Issue 10

Open Science Newsletter


ASAPbio have launched ReimagineReview, a register of experiments around innovations in peer review.


Springer Nature and ResearchGate have started a trial where subscription content of Nature journals is pushed to ResearchGate. Whereas this was seen as positive for ResearchGate, which is threatened by legal action from other subscription publishers for users posting their copyrighted material, there has been speculation as to Springer Nature’s motivations for this move.
It might be seen as confirmation of ongoing speculations that the publishers may be interested in a takeover of the portal. Or it could be motivated by the desire to expand the syndication of subscription content. At this point this remains a trial whose impact remains to be seen. Although the publisher has already implemented a content distribution scheme with ReadCube, the broad availability of content across different channels ultimately may encourage libraries to cancel journal subscriptions in favor of open access publishing. Of course, the present scheme is not an affirmative step towards open access, as distribution and reuse rights of the content remain restricted.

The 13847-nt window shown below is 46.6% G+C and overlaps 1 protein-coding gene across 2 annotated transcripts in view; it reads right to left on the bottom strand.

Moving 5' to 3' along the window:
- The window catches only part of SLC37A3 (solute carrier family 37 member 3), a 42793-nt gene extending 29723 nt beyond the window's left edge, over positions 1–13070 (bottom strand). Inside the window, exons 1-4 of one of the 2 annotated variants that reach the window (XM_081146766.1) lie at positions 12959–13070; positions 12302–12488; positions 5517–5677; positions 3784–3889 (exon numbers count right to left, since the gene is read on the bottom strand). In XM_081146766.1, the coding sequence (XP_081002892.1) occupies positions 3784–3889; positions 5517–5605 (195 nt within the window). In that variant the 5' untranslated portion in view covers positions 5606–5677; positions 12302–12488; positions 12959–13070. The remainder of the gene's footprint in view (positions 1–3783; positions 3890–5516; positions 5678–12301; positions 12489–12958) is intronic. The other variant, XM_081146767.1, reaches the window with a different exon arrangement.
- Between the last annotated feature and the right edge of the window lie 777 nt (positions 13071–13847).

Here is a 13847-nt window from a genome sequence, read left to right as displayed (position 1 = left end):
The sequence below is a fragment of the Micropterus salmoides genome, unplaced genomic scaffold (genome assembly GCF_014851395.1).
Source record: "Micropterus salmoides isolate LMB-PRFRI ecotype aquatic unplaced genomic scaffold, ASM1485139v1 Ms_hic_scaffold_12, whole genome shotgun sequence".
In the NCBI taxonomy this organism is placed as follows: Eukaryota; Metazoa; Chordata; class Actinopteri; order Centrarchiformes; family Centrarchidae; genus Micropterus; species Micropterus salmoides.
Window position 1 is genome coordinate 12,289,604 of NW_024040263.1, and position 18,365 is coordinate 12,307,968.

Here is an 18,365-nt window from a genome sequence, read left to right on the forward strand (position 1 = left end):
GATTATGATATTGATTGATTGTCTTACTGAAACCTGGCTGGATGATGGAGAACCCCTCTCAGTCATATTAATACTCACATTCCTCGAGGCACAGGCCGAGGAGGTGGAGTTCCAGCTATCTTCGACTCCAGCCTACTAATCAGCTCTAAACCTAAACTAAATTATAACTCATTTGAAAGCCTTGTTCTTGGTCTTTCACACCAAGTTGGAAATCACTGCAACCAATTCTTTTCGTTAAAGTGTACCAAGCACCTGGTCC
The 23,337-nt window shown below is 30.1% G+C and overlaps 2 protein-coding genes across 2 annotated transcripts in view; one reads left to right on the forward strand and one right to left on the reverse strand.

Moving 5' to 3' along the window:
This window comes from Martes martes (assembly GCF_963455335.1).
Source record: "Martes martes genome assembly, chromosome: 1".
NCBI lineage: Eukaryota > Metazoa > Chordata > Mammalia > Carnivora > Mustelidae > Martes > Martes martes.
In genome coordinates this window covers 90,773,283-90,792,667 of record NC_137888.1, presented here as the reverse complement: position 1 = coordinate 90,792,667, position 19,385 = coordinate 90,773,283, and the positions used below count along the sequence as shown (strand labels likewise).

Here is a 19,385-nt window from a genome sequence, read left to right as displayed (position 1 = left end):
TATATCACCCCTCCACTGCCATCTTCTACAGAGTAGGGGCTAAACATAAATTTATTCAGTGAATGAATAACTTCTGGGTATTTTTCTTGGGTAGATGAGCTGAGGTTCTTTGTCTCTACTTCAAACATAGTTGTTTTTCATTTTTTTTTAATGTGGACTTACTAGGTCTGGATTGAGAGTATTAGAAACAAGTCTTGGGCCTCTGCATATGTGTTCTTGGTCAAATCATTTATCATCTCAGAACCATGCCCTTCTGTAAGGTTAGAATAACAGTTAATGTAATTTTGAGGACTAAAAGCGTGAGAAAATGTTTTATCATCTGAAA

Michael Eisen has been announced as the next Editor-in-Chief of eLife. Congratulations! He aims to re-invent the assessment of research and peer review process of the selective open access journal.

Norwegian universities failed to reach an agreement with Elsevier on continuing their journal subscriptions, so have terminated the agreement as the latest set-back for the publisher.

Elsevier continues to launch mirror journals of their subscription titles, having almost the same title, same editorial board and presumably similar editorial criteria. An announcement for Optical Materials is here. In practice, content distribution and average citation rates for articles across the mirror journals may still differ even for journals having the same common lower editorial bar, and it remains to be seen how the community will react to these in the long-term.

Sweden’s Riksbankens Jubileumsfond is no longer taking part in Plan S as it stands, but remains member of cOAlition S. In their statement they comment that “Plan S needs to be made more flexible and discussed more openly with the research community in order to gain support.”


Twelve years after the first occurrence, a second patient has seen a long-term remission of HIV following a bone marrow transplantation. Published in Nature [institutional repository].

According to the latest WHO report the fight against the latest outbreak of Ebola has made some progress, even though hotspots remain.